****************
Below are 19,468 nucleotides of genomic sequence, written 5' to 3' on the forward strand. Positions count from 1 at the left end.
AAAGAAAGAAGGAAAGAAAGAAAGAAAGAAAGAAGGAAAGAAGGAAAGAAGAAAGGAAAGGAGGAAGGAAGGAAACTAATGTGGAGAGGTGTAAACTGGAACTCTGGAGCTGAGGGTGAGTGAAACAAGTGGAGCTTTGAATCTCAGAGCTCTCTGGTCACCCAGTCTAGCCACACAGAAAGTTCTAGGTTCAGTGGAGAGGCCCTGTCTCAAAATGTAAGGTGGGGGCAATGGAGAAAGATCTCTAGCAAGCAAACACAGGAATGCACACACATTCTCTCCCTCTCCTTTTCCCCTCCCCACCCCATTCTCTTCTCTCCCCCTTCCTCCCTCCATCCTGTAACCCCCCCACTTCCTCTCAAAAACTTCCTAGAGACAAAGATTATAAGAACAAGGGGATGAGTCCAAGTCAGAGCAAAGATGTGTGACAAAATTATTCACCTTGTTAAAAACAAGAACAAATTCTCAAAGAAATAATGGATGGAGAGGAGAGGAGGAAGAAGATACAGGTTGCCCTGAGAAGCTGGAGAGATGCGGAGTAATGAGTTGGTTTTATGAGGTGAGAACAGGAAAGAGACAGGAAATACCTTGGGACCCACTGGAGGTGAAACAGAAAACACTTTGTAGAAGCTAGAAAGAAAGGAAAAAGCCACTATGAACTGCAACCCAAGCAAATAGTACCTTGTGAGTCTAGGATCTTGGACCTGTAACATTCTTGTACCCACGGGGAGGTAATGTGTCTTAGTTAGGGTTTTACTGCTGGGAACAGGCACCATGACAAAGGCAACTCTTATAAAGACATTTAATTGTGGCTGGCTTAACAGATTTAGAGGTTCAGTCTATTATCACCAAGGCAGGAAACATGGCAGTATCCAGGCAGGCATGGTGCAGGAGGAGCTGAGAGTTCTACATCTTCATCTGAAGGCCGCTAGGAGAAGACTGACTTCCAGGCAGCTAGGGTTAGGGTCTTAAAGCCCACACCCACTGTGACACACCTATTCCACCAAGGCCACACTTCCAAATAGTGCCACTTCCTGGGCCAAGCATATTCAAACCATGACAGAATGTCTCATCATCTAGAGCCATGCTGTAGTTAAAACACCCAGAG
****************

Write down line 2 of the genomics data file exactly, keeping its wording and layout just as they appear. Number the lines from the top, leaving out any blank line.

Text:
AAAGAAAGAAGGAAAGAAAGAAAGAAAGAAAGAAGGAAAGAAGGAAAGAAGAAAGGAAAGGAGGAAGGAAGGAAACTAATGTGGAGAGGTGTAAACTGGAACTCTGGAGCTGAGGGTGAGTGAAACAAGTGGAGCTTTGAATCTCAGAGCTCTCTGGTCACCCAGTCTAGCCACACAGAAAGTTCTAGGTTCAGTGGAGAGGCCCTGTCTCAAAATGTAAGGTGGGGGCAATGGAGAAAGATCTCTAGCAAGCAAACACAGGAATGCACACACATTCTCTCCCTCTCCTTTTCCCCTCCCCACCCCATTCTCTTCTCTCCCCCTTCCTCCCTCCATCCTGTAACCCCCCCACTTCCTCTCAAAAACTTCCTAGAGACAAAGATTATAAGAACAAGGGGATGAGTCCAAGTCAGAGCAAAGATGTGTGACAAAATTATTCACCTTGTTAAAAACAAGAACAAATTCTCAAAGAAATAATGGATGGAGAGGAGAGGAGGAAGAAGATACAGGTTGCCCTGAGAAGCTGGAGAGATGCGGAGTAATGAGTTGGTTTTATGAGGTGAGAACAGGAAAGAGACAGGAAATACCTTGGGACCCACTGGAGGTGAAACAGAAAACACTTTGTAGAAGCTAGAAAGAAAGGAAAAAGCCACTATGAACTGCAACCCAAGCAAATAGTACCTTGTGAGTCTAGGATCTTGGACCTGTAACATTCTTGTACCCACGGGGAGGTAATGTGTCTTAGTTAGGGTTTTACTGCTGGGAACAGGCACCATGACAAAGGCAACTCTTATAAAGACATTTAATTGTGGCTGGCTTAACAGATTTAGAGGTTCAGTCTATTATCACCAAGGCAGGAAACATGGCAGTATCCAGGCAGGCATGGTGCAGGAGGAGCTGAGAGTTCTACATCTTCATCTGAAGGCCGCTAGGAGAAGACTGACTTCCAGGCAGCTAGGGTTAGGGTCTTAAAGCCCACACCCACTGTGACACACCTATTCCACCAAGGCCACACTTCCAAATAGTGCCACTTCCTGGGCCAAGCATATTCAAACCATGACAGAATGTCTCATCATCTAGAGCCATGCTGTAGTTAAAACACCCAGAG